Now, I do appreciate the fact that people want to stay in shape and I encourage most Americans, who are more obese than at any time in our recorded history, to take a walk now and then and eat a salad. But when you walk ten miles a day as an unavoidable facet of your job, I feel as though I'm watching someone go to a country with food scarcity so they can diet more effectively. I asked her why she didn't join a gym and walk on a treadmill or do something crazy like go for a walk through the park. You know, find an added benefit to her 10,000 step goal. She looked at me as though I had just thrown up on her rug. "Who has time to go for a walk?" I thought that while I was in no way a wealthy person, how lucky I was not to have to multi-task the act of walking.
I'm a floral delivery worker. That's what I do. And when I do it, I get the wonderful opportunity to see things that most people don't because I'm on the street all the time. Last week I saw a man in a suit get hit by a cab on 47th Street. He was thrown through the air, rolled on the pavement, got up and continued on his way only after screaming an obscenity at the cab driver. He reacted as though a neighborhood kid hit him with a Nerf football. And this wasn't a man who looked as though he went to the gym and was in great physical shape. "Shlubby" is the word I would use to describe him; an average person. But what gave him his impervious powers I realized, is that he was a New Yorker and therefore, very hard to kill. I went home and thought about this unique City and why it constructs such Terminator-like characteristics and this is what I've realized:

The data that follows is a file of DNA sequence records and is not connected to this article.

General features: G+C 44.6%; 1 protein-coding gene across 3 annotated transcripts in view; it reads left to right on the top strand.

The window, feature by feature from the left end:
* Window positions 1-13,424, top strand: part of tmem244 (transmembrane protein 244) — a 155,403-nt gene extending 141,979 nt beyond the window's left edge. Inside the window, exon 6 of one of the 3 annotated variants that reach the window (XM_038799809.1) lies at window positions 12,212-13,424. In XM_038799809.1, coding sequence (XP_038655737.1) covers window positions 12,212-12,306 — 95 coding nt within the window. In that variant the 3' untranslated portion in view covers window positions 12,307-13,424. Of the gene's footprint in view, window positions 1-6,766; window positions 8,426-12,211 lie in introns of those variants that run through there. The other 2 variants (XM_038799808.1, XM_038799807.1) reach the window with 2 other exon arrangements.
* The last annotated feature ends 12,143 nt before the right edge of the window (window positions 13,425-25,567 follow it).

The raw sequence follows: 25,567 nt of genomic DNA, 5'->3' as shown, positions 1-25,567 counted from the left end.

1. We're All War Veterans: Yes, many of us experienced terror first hand, but I'm talking about a larger issue. The everyday life of the New Yorker and how it prepares you for potentially life threatening situations every day. True, the City has cleaned itself up considerably in the past two decades, but still, it is a boot camp that trains you for situations that most Americans would find insurmountable. New Yorkers can get plopped down in any war zone and have a better chance of survival than some recruit from the Army. Getting yelled at by your commanding officer? Please, I get yelled at by people on a daily basis for no reason. Dodging live ammunition? Just walking across the street, as illustrated above, can become an obstacle course replete with Tron-like bicycle riders, cab drivers going the wrong way and aggressive panhandlers who have all read The Art of the Sell. Surveillance? On an average day most New Yorkers (especially women) need to assess any given amount of questionable persons walking towards them and determine if they are threat or a friendly.
2. No Hesitation: They say that the first thing that can kill you in battle is hesitation. Think too long, and you can die in your foxhole, or whatever we're calling it these days, by a mortar or tank. New Yorkers are singularly the most quick-thinking people on Earth because we have to be. The subway's delayed? A typical commuter can develop a new travel strategy to get where they're going faster than an air traffic controller on Thanksgiving. How about finding an apartment? If you manage to find a vacancy, you have five minutes to decide if that's your new home before someone else takes it. That job you're perfect for? Guess what, 7,000 people are also perfect and you need the jump on them. Hesitation does more than kill in New York, it can rob you of your future.